Pakistan: Now or Never?
Perspectives on Pakistan
Very roughly summarised, this 21st century version of the domino theory suggests that a victory for Islamist militants in Afghanistan would so embolden them that they might then overrun Pakistan – a far more dangerous proposition given its nuclear weapons.
A slightly different but related argument is that the United States needs to show resolve in Afghanistan to convince Pakistan of its commitment to the region and encourage the Pakistan Army and its Inter-Services Intelligence (ISI) spy agency to turn against Islamist militants it once cultivated as ”strategic assets” to be used against its much bigger neighbour India.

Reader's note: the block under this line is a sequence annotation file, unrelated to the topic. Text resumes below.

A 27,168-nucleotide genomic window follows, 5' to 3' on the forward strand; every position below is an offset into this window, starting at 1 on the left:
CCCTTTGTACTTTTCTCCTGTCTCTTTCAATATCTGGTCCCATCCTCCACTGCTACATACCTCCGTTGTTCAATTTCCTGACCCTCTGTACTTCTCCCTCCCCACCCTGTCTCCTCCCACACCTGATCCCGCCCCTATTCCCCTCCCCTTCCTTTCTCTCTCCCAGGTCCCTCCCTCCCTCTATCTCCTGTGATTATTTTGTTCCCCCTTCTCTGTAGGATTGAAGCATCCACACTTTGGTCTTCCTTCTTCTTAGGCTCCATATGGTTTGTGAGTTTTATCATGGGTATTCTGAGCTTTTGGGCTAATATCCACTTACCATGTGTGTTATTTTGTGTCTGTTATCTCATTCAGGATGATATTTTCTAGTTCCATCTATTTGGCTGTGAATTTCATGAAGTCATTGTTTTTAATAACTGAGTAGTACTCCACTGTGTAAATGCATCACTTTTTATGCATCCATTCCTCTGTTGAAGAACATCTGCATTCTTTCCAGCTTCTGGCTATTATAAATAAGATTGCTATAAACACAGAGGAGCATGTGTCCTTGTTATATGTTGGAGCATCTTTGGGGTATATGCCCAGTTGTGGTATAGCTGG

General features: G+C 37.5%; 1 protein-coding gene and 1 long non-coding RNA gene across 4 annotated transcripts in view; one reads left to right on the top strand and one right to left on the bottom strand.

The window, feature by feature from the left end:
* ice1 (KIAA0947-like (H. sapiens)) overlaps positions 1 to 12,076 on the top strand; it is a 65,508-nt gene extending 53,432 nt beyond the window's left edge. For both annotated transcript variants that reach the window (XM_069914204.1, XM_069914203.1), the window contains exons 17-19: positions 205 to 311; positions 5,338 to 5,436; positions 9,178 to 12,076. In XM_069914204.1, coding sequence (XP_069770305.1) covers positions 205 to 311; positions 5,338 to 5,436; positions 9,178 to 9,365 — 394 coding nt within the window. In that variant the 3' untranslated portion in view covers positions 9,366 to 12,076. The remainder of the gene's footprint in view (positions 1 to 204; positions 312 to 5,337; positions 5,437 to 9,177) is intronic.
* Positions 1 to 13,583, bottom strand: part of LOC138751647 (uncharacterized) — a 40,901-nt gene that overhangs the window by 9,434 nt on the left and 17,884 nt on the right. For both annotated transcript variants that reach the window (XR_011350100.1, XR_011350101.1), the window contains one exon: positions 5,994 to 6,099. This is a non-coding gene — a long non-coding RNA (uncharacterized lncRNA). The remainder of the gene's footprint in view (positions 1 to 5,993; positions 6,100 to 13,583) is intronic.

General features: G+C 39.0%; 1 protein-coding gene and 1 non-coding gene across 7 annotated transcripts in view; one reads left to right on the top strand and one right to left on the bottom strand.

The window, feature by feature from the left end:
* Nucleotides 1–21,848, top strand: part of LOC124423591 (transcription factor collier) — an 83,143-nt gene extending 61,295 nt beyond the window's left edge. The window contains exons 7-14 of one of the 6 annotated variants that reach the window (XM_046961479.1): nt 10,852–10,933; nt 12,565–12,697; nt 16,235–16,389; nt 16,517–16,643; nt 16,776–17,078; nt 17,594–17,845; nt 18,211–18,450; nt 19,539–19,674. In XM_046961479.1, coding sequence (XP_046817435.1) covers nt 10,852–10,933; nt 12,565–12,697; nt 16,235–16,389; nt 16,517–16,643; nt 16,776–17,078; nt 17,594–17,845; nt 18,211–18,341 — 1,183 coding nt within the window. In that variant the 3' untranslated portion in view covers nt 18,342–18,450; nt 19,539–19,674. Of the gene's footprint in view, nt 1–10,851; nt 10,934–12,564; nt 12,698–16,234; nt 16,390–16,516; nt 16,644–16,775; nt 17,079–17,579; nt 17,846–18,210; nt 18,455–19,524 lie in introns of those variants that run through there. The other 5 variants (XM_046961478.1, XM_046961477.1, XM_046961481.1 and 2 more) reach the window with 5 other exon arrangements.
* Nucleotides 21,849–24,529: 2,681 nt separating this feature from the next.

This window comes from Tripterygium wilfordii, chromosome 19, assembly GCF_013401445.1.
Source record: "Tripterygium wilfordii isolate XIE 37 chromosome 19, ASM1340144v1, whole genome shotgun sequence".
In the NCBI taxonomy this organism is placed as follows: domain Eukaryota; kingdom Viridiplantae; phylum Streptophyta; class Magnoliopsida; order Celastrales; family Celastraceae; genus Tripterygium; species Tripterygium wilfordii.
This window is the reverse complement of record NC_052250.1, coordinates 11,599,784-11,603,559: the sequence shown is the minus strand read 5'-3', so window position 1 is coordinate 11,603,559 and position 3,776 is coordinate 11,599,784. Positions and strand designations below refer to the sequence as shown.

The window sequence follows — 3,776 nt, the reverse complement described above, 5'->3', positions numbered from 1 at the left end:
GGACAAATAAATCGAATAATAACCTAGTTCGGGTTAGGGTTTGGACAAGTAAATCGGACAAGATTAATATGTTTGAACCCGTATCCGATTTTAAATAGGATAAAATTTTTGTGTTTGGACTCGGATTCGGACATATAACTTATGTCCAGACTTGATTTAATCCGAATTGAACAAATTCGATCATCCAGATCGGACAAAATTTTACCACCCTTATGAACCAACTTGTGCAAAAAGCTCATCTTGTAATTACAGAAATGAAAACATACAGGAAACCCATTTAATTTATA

“Many in Pakistan have always believed the Americans are not really serious about Afghanistan. They recall that the U.S. supported Pakistan and the mujahideen in Afghanistan in the 1980s only to abandon both once the Soviets left,” writes Bruce Riedel at Brookings in a follow-up to this weekend’s attack on the Pakistan Army headquarters.
An attack on the headquarters of the Pakistan Army in the city of Rawalpindi has highlighted the country’s vulnerability to a backlash from Islamist militants in the Pakistani Taliban as it prepares an offensive against their stronghold in South Waziristan. It follows a suicide bombing in Peshawar which prompted Interior Minister Rehman Malik to say that ”all roads are leading to South Waziristan.”
But what is perhaps more troubling about the attack is not so much the backlash from the Pakistani Taliban (the Tehrik-e-Taliban, or TTP) holed up in the Waziristan tribal areas bordering Afghanistan, but rather suggestions of growing co-operation between al Qaeda-linked groups there and those based in Punjab, the heartland of Pakistan.